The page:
Bundle of Hair Extensions
Egyptian, Classical, Ancient Near Eastern Art
On View: Old Kingdom to 18th Dynasty, Egyptian Galleries, 3rd Floor
These hair extensions would have been placed in a tomb for use in the afterlife. In this world Egyptians used extensions to make their wigs or natural hair thicker and more attractive, just as people do today. The reliefs in this case show hairdressers adding extensions like these to the hair or wig of Queen Neferu. The date for these extensions is based on carbon-14 analysis, a method by which scientists use radioactivity to determine an object’s age.
Human hair, linen
ca. 2114-1502 B.C.E.
late Dynasty 6 to early 18 Dynasty
Old Kingdom to early New Kingdom
Diam. 2 5/8 x 7 1/16 in. (6.6 x 18 cm) (show scale)
Charles Edwin Wilbour Fund
You may download and use Brooklyn Museum images of this three-dimensional work in accordance with a Creative Commons license
. Fair use, as understood under the United States Copyright Act, may also apply.
Please include caption information from this page and credit the Brooklyn Museum. If you need a high resolution file, please fill out our online application form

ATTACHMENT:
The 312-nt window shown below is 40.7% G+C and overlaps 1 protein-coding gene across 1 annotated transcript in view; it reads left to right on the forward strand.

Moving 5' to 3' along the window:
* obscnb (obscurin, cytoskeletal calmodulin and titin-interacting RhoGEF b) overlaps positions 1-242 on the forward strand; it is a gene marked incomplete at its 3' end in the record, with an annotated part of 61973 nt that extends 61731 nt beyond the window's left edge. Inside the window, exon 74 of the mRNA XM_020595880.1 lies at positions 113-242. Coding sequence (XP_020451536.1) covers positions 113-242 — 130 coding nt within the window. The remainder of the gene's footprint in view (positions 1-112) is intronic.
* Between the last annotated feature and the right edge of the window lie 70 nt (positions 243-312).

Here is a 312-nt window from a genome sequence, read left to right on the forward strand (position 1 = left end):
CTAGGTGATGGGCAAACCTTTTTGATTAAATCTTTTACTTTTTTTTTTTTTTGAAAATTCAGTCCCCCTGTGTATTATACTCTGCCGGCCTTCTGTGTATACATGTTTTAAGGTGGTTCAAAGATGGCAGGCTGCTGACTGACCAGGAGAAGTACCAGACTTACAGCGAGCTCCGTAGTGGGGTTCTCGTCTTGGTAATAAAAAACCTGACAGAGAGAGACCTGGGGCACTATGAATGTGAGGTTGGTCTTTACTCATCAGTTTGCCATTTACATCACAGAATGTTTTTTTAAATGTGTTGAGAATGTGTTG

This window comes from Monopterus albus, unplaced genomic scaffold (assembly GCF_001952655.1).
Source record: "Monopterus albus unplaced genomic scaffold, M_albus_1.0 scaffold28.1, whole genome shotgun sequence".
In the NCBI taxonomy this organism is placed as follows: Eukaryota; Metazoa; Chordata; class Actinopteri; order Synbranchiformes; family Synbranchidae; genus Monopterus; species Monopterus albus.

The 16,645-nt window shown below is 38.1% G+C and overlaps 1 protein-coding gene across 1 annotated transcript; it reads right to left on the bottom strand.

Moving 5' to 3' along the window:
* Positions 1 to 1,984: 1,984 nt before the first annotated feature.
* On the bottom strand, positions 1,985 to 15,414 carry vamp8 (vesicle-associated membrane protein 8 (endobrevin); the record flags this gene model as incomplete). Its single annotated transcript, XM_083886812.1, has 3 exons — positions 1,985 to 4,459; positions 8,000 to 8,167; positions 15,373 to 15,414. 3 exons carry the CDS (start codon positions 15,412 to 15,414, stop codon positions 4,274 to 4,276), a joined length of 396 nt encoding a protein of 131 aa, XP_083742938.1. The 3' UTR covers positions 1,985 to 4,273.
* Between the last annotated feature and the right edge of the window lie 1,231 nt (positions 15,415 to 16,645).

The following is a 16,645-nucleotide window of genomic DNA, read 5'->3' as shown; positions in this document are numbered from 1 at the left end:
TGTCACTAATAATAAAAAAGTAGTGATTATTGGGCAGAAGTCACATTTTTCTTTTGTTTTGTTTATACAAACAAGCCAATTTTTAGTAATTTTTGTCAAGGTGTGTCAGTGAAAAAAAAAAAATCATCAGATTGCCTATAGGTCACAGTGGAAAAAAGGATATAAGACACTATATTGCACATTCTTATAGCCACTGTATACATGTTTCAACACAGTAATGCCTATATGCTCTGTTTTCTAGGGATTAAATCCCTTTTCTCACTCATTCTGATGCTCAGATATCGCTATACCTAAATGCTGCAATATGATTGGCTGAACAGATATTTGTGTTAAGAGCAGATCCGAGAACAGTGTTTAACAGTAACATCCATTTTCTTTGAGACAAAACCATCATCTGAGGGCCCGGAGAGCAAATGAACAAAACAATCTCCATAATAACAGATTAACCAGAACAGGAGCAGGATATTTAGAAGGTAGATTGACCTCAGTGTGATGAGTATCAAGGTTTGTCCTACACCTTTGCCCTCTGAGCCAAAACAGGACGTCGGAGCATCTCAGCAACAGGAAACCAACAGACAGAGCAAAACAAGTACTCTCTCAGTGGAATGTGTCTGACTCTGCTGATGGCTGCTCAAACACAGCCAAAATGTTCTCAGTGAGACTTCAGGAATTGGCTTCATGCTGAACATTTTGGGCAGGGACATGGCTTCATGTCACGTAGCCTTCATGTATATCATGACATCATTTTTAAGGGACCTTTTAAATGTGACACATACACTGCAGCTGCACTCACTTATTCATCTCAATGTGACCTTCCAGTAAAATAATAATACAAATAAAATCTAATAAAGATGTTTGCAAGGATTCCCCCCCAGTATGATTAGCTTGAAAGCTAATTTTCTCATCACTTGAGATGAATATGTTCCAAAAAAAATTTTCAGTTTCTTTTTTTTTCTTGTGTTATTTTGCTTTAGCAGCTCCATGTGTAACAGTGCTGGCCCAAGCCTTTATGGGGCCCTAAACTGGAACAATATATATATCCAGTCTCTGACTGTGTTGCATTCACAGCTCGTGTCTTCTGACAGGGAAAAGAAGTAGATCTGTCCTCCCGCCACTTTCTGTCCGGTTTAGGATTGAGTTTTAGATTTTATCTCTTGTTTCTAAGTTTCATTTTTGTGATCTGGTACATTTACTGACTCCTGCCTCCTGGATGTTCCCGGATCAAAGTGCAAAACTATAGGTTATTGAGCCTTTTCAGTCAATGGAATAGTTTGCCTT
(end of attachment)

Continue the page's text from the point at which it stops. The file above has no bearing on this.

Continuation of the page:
For further information about copyright, we recommend resources at the United States Library of Congress
, Cornell University
, Copyright and Cultural Institutions: Guidelines for U.S. Libraries, Archives, and Museums
, and Copyright Watch
For more information about the Museum's rights project, including how rights types are assigned, please see our blog posts on copyright
If you have any information regarding this work and rights to it, please contact firstname.lastname@example.org
Bundle of Hair Extensions, ca. 2114-1502 B.C.E. Human hair, linen, Diam. 2 5/8 x 7 1/16 in. (6.6 x 18 cm). Brooklyn Museum, Charles Edwin Wilbour Fund, 37.2042.25Ea-c. Creative Commons-BY (Photo: , 37.2042.25Ea-b_PS9.jpg)
overall, 37.2042.25Ea-b_PS9.jpg., 2020
"CUR" at the beginning of an image file name means that the image was created by a curatorial staff member. These study images may be digital point-and-shoot photographs, when we don\'t yet have high-quality studio photography, or they may be scans of older negatives, slides, or photographic prints, providing historical documentation of the object.
Not every record you will find here is complete. More information is available for some works than for others, and some entries have been updated more recently. Records are frequently reviewed and revised, and we welcome
any additional information you might have.